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August 1, 2011

Bullock Says Proposed Federal Rule Requiring Farmers and Ranchers to Obtain CDL “Bad for Montana’s Economy”

HELENA –– Montana Attorney General Steve Bullock today cautioned federal officials that any broad regulations requiring farmers and ranchers to obtain a commercial driver license would negatively impact the top sector of Montana’s economy –

family farms and ranches.  Bullock’s comments were in response to the Federal Motor Carrier Safety Administration’s (FMCSA) requested guidance on the applicability of the agency’s regulations with regard to farm vehicles and off-road agricultural equipment.

In a letter sent to Federal Motor Carrier Safety Administrator Anne Ferro on Monday, Bullock wrote that “one-size-fits-all” regulations wouldn’t work for Montana producers.

Bullock’s concern is that broad application of the FMCSA regulations could effectively require farmers and ranchers who haul their goods to market and occasionally drive farm equipment on public roads to get a commercial driver license (CDL)—and to abide by the additional responsibilities of obtaining and maintaining a CDL—an unfair and unnecessary burden.  Historically, states have been allowed to waive the requirement for agricultural producers travelling less than 150 miles to market and not crossing state borders.

“The historical exemption we have enjoyed has benefitted Montana farmers and ranchers and our economy, and that exemption or something very similar needs to stay intact,” Bullock wrote.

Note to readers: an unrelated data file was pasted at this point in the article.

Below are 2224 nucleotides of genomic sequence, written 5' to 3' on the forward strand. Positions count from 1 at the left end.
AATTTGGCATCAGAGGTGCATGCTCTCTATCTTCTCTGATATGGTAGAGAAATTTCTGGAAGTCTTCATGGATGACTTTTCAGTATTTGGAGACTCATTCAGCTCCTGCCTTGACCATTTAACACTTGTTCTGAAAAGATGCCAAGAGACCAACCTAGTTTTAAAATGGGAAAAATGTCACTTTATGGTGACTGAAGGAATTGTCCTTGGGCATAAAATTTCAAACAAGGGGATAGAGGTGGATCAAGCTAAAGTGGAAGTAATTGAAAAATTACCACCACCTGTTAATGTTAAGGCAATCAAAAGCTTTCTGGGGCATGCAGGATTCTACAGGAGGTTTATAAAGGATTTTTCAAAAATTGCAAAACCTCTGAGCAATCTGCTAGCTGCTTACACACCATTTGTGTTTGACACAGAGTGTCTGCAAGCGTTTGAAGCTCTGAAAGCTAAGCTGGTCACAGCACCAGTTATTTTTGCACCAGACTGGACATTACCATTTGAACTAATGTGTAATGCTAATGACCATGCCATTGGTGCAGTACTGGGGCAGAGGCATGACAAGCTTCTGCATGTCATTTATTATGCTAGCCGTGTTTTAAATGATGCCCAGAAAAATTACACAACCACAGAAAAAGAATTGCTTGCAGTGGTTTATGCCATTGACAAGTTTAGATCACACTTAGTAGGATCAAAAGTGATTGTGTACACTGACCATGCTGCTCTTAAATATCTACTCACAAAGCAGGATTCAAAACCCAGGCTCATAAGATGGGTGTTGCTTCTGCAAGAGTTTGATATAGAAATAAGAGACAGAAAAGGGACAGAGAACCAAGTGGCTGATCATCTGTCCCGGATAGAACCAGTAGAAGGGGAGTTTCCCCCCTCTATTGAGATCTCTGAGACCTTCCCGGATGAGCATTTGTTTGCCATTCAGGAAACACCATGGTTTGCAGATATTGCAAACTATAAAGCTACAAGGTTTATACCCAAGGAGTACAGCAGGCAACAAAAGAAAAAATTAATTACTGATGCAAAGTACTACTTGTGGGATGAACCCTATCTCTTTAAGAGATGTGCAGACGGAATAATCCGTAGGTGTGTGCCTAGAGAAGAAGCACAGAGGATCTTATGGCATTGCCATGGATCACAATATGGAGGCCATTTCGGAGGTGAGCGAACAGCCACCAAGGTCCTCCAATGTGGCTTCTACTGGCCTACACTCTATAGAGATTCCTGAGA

As Attorney General, Bullock oversees both the Montana Highway Patrol and the Montana Motor Vehicle Division, so he is well aware of roadway and roadside safety issues.

Federal officials cited safety concerns in proposing the new rules, but sweeping changes ignore the reality in rural America, Bullock said.

“There may be issues arising in expanding urban areas or in operations sitting at or near a state border.  However, this is not a case where one size fits all,” Bullock wrote.  “Montana is a state of 145,000 square miles and a population density of six people per square mile.  Broad regulations that would have the effect of undermining our farm vehicle exemption would negatively affect Montana’s farms and ranches, the top sector of my state’s economy.”

FMCSA accepted public comment on this subject through Monday.  Bullock’s letter to Administrator Ferro is online (/news/docs/20110801ferroletter.pdf).